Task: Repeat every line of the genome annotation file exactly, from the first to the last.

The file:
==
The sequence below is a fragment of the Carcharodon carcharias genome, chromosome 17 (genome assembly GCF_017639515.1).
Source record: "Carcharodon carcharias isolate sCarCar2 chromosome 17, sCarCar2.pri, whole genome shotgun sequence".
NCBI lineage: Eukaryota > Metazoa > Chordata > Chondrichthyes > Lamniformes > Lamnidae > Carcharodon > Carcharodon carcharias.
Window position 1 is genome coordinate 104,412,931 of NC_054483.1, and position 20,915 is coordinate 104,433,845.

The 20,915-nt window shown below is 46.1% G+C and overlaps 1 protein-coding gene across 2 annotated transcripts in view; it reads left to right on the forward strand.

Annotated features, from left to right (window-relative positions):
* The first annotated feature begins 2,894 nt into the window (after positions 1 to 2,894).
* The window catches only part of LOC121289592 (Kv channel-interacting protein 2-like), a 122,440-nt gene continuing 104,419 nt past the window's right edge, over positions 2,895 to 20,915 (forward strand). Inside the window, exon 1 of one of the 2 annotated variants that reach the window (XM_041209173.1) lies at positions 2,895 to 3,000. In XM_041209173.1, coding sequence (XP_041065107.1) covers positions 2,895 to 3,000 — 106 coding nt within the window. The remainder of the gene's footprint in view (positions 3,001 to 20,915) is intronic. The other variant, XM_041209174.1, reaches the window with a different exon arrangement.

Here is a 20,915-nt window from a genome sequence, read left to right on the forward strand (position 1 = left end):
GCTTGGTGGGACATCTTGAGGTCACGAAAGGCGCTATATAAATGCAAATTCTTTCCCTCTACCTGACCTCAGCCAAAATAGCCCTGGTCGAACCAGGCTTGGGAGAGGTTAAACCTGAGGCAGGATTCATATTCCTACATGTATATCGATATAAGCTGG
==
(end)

The sequence below is a fragment of the Carcharodon carcharias genome, chromosome 17 (genome assembly GCF_017639515.1).
Source record: "Carcharodon carcharias isolate sCarCar2 chromosome 17, sCarCar2.pri, whole genome shotgun sequence".
NCBI lineage: Eukaryota > Metazoa > Chordata > Chondrichthyes > Lamniformes > Lamnidae > Carcharodon > Carcharodon carcharias.
Window position 1 is genome coordinate 104,412,931 of NC_054483.1, and position 20,915 is coordinate 104,433,845.

The 20,915-nt window shown below is 46.1% G+C and overlaps 1 protein-coding gene across 2 annotated transcripts in view; it reads left to right on the forward strand.

Annotated features, from left to right (window-relative positions):
* The first annotated feature begins 2,894 nt into the window (after positions 1 to 2,894).
* The window catches only part of LOC121289592 (Kv channel-interacting protein 2-like), a 122,440-nt gene continuing 104,419 nt past the window's right edge, over positions 2,895 to 20,915 (forward strand). Inside the window, exon 1 of one of the 2 annotated variants that reach the window (XM_041209173.1) lies at positions 2,895 to 3,000. In XM_041209173.1, coding sequence (XP_041065107.1) covers positions 2,895 to 3,000 — 106 coding nt within the window. The remainder of the gene's footprint in view (positions 3,001 to 20,915) is intronic. The other variant, XM_041209174.1, reaches the window with a different exon arrangement.

Here is a 20,915-nt window from a genome sequence, read left to right on the forward strand (position 1 = left end):
GCTTGGTGGGACATCTTGAGGTCACGAAAGGCGCTATATAAATGCAAATTCTTTCCCTCTACCTGACCTCAGCCAAAATAGCCCTGGTCGAACCAGGCTTGGGAGAGGTTAAACCTGAGGCAGGATTCATATTCCTACATGTATATCGATATAAGCTGG